Hire an Esquire’s Sidebar with Lee Rosen, Legal Globetrotter

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Lee Rosen’s North Carolina family law firm operates with a 100% remote, distributed team and has an incredibly extensive digital presence with interactive client tools, webinars, and many educational resources. We were excited by the success of Lee’s modern law practice, so we called him while he was on the Singapore leg of his adventures, right before he and his wife hopped over to Vietnam, to learn more about how he makes the legal nomad life work as a firm founder.

Read on to learn more about how Lee built and maintains his practice.

 

Q: You have a pretty unconventional practice. Can you describe it for our readers?

A: There aren’t that many constraints to service your client. When you think about it, lawyers mostly meet with clients at the beginning and end of representation – the bulk of the contact in between those meetings is via email or phone. What we do isn’t very different except that we need to account for time zones.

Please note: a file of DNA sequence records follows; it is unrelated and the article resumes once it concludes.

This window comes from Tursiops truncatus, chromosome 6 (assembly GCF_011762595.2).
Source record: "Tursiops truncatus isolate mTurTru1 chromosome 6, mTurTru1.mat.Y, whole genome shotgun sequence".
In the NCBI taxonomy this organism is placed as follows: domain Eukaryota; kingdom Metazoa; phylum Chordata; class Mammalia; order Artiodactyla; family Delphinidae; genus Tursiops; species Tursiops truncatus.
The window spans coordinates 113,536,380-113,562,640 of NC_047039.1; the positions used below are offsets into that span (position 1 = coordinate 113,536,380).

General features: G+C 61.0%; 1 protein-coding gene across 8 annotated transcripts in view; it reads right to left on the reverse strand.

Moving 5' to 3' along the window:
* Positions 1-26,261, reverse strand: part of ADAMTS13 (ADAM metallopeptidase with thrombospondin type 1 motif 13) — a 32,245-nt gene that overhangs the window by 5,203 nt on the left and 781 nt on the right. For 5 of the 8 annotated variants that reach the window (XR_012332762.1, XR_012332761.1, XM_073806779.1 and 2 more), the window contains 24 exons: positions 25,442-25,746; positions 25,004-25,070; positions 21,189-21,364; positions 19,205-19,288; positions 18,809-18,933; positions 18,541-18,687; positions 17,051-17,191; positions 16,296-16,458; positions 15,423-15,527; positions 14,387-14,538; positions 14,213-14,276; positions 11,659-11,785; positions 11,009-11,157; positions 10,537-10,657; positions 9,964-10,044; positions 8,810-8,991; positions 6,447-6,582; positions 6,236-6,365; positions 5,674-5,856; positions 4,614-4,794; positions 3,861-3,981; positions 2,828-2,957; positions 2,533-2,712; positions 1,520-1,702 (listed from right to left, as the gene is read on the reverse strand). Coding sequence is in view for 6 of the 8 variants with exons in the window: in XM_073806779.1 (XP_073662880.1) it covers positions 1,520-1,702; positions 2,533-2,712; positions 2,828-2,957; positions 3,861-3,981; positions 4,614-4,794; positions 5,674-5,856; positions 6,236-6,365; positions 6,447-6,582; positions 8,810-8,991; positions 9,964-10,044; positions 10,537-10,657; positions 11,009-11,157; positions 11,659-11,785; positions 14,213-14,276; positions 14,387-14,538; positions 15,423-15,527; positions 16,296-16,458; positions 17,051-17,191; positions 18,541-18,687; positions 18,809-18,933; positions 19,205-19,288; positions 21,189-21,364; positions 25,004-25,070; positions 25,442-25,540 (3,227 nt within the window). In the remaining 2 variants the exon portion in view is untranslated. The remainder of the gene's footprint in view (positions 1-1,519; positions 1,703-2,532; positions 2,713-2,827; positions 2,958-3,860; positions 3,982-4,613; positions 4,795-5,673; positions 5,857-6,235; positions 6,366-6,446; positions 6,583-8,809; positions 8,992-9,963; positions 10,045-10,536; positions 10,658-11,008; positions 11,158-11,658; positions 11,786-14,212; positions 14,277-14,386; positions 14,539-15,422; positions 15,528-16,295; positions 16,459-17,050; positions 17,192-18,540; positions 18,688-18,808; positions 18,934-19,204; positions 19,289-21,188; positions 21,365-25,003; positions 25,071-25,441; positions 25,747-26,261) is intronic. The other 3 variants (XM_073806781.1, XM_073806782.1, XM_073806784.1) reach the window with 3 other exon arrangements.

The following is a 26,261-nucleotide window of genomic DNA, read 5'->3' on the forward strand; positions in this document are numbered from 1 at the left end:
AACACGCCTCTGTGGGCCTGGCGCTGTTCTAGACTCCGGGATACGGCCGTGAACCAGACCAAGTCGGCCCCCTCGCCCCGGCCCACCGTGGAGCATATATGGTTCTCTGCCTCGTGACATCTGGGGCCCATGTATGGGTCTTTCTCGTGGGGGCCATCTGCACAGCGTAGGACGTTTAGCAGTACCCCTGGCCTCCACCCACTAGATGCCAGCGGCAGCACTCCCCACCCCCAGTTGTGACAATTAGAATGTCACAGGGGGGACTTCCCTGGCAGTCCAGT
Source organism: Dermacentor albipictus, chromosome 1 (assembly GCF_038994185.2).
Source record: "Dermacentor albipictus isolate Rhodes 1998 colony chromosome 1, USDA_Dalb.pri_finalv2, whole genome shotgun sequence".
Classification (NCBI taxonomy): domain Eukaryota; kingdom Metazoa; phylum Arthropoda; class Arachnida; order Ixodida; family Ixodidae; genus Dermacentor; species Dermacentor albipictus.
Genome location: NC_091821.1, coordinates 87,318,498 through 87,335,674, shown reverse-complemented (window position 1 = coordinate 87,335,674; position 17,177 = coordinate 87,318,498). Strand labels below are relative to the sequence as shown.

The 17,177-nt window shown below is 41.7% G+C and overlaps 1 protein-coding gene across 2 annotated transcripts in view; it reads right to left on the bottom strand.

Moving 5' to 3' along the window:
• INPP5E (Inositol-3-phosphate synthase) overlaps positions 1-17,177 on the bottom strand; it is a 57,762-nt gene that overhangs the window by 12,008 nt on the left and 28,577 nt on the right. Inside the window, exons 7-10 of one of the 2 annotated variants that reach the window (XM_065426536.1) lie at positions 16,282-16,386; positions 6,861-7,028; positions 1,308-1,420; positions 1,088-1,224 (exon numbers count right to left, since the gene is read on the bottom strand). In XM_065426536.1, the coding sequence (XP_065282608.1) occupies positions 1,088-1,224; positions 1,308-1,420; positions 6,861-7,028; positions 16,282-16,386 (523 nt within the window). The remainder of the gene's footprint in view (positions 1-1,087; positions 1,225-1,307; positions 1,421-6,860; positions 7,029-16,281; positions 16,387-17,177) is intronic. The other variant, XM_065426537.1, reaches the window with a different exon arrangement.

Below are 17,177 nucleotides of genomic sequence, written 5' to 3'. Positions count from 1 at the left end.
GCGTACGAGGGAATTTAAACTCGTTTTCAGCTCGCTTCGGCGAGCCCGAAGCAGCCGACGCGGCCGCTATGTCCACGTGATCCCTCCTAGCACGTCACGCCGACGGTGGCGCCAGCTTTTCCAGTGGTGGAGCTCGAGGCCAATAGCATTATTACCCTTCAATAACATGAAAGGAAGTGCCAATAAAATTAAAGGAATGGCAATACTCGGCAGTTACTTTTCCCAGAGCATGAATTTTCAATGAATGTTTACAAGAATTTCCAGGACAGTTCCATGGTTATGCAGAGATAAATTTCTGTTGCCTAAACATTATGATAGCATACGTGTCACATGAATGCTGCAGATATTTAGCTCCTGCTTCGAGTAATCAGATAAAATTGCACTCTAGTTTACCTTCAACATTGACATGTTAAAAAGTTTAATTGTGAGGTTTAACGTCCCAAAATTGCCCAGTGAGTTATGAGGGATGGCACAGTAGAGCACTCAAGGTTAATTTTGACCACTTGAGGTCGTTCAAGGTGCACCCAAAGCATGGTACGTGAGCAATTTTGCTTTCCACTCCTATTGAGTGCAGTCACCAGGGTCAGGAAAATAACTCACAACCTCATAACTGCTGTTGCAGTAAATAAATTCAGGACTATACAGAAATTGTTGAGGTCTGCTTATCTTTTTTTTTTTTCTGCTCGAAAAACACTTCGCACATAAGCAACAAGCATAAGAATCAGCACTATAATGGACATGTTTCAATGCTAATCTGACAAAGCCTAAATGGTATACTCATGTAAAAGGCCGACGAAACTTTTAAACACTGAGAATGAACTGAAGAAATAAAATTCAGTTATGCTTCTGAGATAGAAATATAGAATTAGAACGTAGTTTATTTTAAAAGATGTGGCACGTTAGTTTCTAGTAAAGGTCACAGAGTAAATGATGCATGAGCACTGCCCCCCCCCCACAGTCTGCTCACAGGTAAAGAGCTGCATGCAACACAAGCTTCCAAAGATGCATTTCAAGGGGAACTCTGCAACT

Our team of attorneys is distributed geographically with no central office. We have 12 conference rooms around the U.S. in various professional buildings, and we use those exclusively to meet with clients. I stopped going into an office in 2007, but that doesn’t mean that I’m not a phone call or an email away.

 

Q: How did you make this “legal nomad” life possible?

A: I really focused on building a business and a significant reputation. The average lawyer is focused on learning to practice law and delivering client service. I invested heavily into marketing and did everything I could to build a practice where I could take myself out of the moment-by-moment client touch.

The “law firm” is an idea, but many lawyers don’t realize that it’s just an idea. Lawyers tend to be literal people and they can’t see the firm without the desk. That’s true even for millennial attorneys. Law schools haven’t done very much to change that; they are training students to work for firms, not work for themselves. In that sense, law schools haven’t innovated enough.

Q: What does this mean for hiring? What traits do your associates need to have to be successful in a distributed firm?

A: Lawyers have to be willing to talk to the client. That sounds obvious and essential, but we are constantly looking for that. Most lawyers do not believe that practicing law is about client communication. They think “legal work” means contracts, pleadings, going to court, etc. Communicating with clients is the work.